Deleted Me closed me accountI didn’t care much when some of the online video sites retired “consumer generated” accounts, and killed my Nalts channels. Metacafe, Revver, Yahoo video, Google video. But I’ve been rooting for the underdog since its infancy. So when I learned today they deleted my account, I felt totally betrayed. is now owned by Internet studio, Maker. They’ve never much liked me, unfortunately.

Here’s one of my early articles of Blip sharing ad revenue. An article about how it paid better than other ad-sharing properties. And one of my favorite blog posts ever… my experience with’s awesome customer service in 2006 when founder Mike Hudack actually answered my call during dinner.

Unfortunately many of my videos are gone for good… not uploaded to other video-sharing sites and not backed up. Whey they began killing some accounts I wasn’t surprised. I expected some of my secondary “staging” accounts at to go away, so I backed them up. But didn’t expect they’d kill my Nalts one. 🙁

Part of my Internet youth died today. Not since Revver closed shop has the internet made me so sad.

Et, tu, Blip? Et tu? killed me after 7 loyal years killed me after 7 loyal years


Porn and Whatnot (How to Tag Your Way to the Top!)

Guest blog by Alan Lastufka (FallofAutumnDistro), video creator, emo, blogger and author of the forthcoming “YouTube: An Insider’s Guide to Climbing the Charts.”

Alan FallofautumndistroWhen uploading a new video to YouTube, or any other video-sharing site, you need to give a few pieces of information to the site because encoding software can’t actually watch your videos. Your title is important for tricking viewers into watching (they’ll think your video will be more interesting than it probably really is). Your description is important for whoring out links and shout-outs to other channels.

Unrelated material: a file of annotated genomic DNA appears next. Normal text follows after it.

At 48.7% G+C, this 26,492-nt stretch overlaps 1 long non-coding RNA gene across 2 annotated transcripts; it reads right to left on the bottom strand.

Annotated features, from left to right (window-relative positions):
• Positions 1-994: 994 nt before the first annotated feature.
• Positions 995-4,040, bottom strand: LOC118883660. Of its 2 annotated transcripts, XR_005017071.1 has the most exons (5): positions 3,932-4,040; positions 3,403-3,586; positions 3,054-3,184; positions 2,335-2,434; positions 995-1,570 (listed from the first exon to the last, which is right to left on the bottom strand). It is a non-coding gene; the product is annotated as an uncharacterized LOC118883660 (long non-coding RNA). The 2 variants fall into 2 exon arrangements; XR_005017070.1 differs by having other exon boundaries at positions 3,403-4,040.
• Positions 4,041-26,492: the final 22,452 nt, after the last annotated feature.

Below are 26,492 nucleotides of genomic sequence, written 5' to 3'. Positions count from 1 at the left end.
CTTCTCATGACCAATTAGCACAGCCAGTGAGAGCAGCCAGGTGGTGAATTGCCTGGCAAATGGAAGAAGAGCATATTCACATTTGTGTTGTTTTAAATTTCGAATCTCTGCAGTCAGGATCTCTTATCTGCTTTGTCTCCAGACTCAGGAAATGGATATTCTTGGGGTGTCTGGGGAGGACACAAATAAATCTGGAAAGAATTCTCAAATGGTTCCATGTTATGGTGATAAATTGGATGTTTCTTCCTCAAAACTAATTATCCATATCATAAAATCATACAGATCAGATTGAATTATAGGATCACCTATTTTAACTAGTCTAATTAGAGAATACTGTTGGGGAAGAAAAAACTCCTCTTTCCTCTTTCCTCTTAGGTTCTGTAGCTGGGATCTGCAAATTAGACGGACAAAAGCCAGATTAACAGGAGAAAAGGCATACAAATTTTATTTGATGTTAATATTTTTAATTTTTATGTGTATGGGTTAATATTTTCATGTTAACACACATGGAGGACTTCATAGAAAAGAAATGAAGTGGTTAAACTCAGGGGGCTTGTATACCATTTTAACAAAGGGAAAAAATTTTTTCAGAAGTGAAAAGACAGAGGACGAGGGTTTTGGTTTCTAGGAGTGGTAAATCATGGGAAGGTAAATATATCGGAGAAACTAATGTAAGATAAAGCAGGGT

But your tags… your tags are where the real magic happens. Your tags are keywords used to place and rank your video within YouTube’s search results.

Even better, just like your video’s title, thumbnail and description, your tags — or keywords associated with your video — can be easily manipulated or gamed! Adding popular search words like “porn,” “sex,” “naked” and “guitar hero” to your video’s tags will give you a bump in views over the long run. In addition to appealing to the fourteen-year-old perverts, you could also include tags from recent popular news stories. Favorites this past week would have been “Bernie”, “Mac” and “RIP.” Users searching for news clips about an actor’s recent death would hopefully find your video waiting for them at the top of the search results.

Most users only tag their own channel name, or repeat the video’s title in their tags section. Get out of this habit now! You could be luring in a much larger audience if you only knew what they were searching for, and including those words in your tags.

For a list of the daily most popular search terms click here:

Also, if you’re lucky enough for your video to be monetized, your tags not only help pop your video into popular search results, but may determine which ads are placed beside and within your videos.

If you notice a cell phone company *cough*SamSung Instinct*cough* is spending a lot of money on a site-wide ad campaign, tagging the video with phone, electronics, or the product itself could help pull in some of that sweet Google ad revenue (assuming you’re a YouTube partner).

Okay…I’ve been taking an overly-sarcastic tone throughout this article. All of the above taken into account, it is a good idea for most content creators to make better use of their tags.

But for the love of koolsurfer24, please keep them relevant and appropriate for your video’s content. If your latest video documents your weekend fishing trip, don’t just leave “fishing” as your lone tag, include “boat”, “bait”, “catch”, “release”, “lake”, “fish”, “sport”, “tackle” and everything else related that you can think dream up.

Don’t try to cheat the rankings. Don’t game the system. Gamed views will only leave you feeling empty at the end of the day, can get you kicked off some sites, and at best, will get you a bad rep.

Alan Lastufka is on YouTube, BlogTV and occasionally writes for
his own blog,
ViralVideoWannabe. Alan is currently writing a book entitled
“YouTube: An Insider’s Guide to Climbing the Charts” for O’Reilly Media, Inc.